By Cydney Posner
This past week, the House passed several bills designed to facilitate capital formation. While they all still require votes in the Senate, they all passed by wide margins and, therefore, may have quite a head of steam behind them.
On November 3, the House passed H.R. 2940, the Access to Capital for Job Creators Act, which would amend Section 4(2) to add ‘‘whether or not such transactions involve general solicitation or general advertising." Ok then, that should change a few things. The bill would also require the SEC to amend Reg D to remove the prohibition against general solicitation or general advertising for private offerings under Rule 506 if all purchasers of the securities are accredited investors. (See my article of 9/15/11.) The rules must also require the issuer to take reasonable steps to verify that purchasers of the securities are accredited investors, using methods as determined by the SEC. The bill passed the House by a vote of 413 to 11.
On the same date, the House also passed H.R. 2930, the Entrepreneur Access to Capital Act (see my article of 9/14/11), which would provide exemptions for crowdfunding. This bill amends Section 4 of the Securities Act to exempt transactions involving the issuance of securities in an aggregate annual amount of $1 million or less or, if audited financials are provided, $2 million or less. The bill would require that either an intermediary or, if there is no intermediary, the issuer, warn investors of the speculative nature, risks and restrictions applicable to the securities and take reasonable measures to reduce the risk of fraud, provide specified information to the SEC, question investors on their investing competence, perform a background check on the issuer's principals (intermediaries only), make available on its website a means for investor to communicate with the issuer or, for intermediaries, for investors to communicate with each other, withhold capital until a threshold amount is raised, outsource cash management functions, maintain proper books and records and refrain from offering investment advice. Notices provided to the SEC would be sent to state regulators. There would be a one-year holding period. The SEC would be required to issue rules on disqualification provisions. Holders purchasing securities under this exemption would not be considered "holders" for purposes of the 500-shareholder threshold to register under the Exchange Act and these securities would be treated as "covered securities " under NSMIA (preempting state law). This bill passed by a vote of 407 to 17.
On November 2, the House passed H.R 1070, the Small Company Capital Formation Act of 2011, http://www.gpo.gov/fdsys/pkg/BILLS-112hr1070eh/pdf/BILLS-112hr1070eh.pdf (see my article of 9/14/11), by a vote of 421 to 1. This bill would amend Section 3(b) of the Securities Act to require the SEC to exempt as a class of securities, any equity securities, debt securities and debt securities convertible or exchangeable to equity interests, including any guarantees, where the aggregate amount offered and sold within the prior 12-month period in reliance on the exemption would not exceed $50 million. (The current Reg A amount limitation is $5 million.) The securities may be offered and sold publicly and would not be "restricted securities," Section 12(a)(2) would not apply. The issuer could solicit interest in the offering prior to filing any offering statement and must file audited financial statements annually. The SEC could adopt additional measures to protect investors, such as requiring that an offering statement be filed, mandating periodic disclosure filings and imposing disqualification requirements. The offering amount limitation could be adjusted every two years. These securities would also be treated as "covered securities " under NSMIA. The bill would require the Comptroller General to study the impact of state blue sky laws on Reg A offerings.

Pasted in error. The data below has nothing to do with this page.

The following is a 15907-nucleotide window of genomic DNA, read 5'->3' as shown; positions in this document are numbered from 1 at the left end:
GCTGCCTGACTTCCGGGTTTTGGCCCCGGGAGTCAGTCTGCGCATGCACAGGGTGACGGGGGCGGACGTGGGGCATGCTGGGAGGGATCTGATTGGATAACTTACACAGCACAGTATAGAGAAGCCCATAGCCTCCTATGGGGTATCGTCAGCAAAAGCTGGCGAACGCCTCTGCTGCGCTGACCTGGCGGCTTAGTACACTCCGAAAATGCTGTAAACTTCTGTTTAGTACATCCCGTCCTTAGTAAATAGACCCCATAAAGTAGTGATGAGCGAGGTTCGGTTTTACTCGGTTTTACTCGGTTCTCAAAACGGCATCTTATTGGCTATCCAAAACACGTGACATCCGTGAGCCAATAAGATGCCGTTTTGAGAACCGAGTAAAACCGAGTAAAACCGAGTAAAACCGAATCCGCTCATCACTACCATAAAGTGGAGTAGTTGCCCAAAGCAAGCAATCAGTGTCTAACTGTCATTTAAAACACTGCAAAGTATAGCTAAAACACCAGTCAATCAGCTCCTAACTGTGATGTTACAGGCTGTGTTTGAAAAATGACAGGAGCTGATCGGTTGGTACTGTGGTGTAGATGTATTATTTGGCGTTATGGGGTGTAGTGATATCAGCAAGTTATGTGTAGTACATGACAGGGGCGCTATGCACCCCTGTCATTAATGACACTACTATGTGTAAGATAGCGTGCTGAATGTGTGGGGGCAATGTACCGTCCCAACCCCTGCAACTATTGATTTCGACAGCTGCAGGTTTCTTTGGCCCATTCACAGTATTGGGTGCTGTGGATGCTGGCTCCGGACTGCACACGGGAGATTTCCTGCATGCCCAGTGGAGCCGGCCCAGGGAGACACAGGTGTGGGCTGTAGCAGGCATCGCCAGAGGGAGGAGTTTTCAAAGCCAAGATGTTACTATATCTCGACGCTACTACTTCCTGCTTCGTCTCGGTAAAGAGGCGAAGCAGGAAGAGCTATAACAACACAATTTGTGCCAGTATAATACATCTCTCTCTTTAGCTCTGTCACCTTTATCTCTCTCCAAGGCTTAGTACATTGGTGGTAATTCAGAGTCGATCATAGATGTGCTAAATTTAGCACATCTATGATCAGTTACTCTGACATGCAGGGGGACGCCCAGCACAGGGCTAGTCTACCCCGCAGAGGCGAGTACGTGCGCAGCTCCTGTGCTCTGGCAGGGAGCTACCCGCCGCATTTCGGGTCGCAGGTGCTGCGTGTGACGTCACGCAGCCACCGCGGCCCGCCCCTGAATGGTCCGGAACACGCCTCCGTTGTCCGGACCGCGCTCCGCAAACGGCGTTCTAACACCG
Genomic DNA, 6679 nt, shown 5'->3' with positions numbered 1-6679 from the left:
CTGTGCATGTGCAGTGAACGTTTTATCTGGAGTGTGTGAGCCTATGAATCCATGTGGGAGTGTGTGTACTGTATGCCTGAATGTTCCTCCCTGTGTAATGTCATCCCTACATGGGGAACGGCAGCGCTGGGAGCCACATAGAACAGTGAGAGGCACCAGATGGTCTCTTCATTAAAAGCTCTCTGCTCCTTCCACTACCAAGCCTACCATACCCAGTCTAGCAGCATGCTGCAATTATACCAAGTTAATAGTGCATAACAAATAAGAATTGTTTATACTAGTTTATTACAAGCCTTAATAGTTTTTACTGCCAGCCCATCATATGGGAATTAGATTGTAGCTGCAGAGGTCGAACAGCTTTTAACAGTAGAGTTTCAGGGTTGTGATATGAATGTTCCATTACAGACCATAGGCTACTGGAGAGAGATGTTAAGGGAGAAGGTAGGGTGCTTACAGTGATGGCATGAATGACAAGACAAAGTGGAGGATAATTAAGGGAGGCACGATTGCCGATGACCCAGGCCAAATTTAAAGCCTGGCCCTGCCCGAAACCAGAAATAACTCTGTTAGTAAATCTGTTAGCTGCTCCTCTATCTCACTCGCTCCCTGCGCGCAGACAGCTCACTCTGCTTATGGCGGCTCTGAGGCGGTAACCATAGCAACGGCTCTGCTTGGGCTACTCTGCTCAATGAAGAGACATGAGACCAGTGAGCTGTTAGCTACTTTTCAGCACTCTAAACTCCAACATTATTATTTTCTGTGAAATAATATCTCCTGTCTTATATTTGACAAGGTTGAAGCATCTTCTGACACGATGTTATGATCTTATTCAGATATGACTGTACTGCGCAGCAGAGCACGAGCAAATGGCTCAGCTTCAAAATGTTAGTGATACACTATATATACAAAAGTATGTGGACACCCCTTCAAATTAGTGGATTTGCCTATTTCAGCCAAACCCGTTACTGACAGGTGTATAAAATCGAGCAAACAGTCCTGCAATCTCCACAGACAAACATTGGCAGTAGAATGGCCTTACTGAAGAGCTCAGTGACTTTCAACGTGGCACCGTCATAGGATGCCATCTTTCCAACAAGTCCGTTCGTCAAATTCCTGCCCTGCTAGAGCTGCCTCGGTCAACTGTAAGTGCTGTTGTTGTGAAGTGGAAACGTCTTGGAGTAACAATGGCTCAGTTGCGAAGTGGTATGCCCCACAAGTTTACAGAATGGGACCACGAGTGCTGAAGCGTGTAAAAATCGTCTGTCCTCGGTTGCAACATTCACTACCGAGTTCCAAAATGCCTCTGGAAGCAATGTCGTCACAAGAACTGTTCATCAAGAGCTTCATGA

Also on November 2, the House passed by a vote of 420 to 2, H.R. 1965, which would, among other things, raise the Exchange Act registration threshold for banks and bank holding companies. The bill would also require the Chief Economist and Director of Corp Fin to jointly conduct a study, including a cost-benefit analysis, of shareholder registration thresholds generally, evaluating whether it is advisable to increase the asset threshold, index the asset threshold to a measure of inflation, increase the shareholder threshold, change the shareholder threshold to be based on the number of beneficial owners or create new thresholds based on other criteria. The report to Congress on the study would be due in two years.
What does that mean for H.R. 2167, the Private Company Flexibility and Growth Act (see my articles (2) of 6/14/11), which would increase the total-assets threshold from $1 million to $10 million, and the holders-of-record threshold from 500 to 1,000 persons (excluding employees and accredited investors from the count), before companies would be required to register under the Exchange Act? That bill was ordered to be reported by voice vote from committee on October 26. Does the House intend to delay acting on an increase in the thresholds for registration generally until the Corp Fin report has been received? According to the sponsoring Congressman's office, they do not expect that this bill will be up for a vote until later this year or early next year (and if you see reports that this bill has passed already, they are not accurate).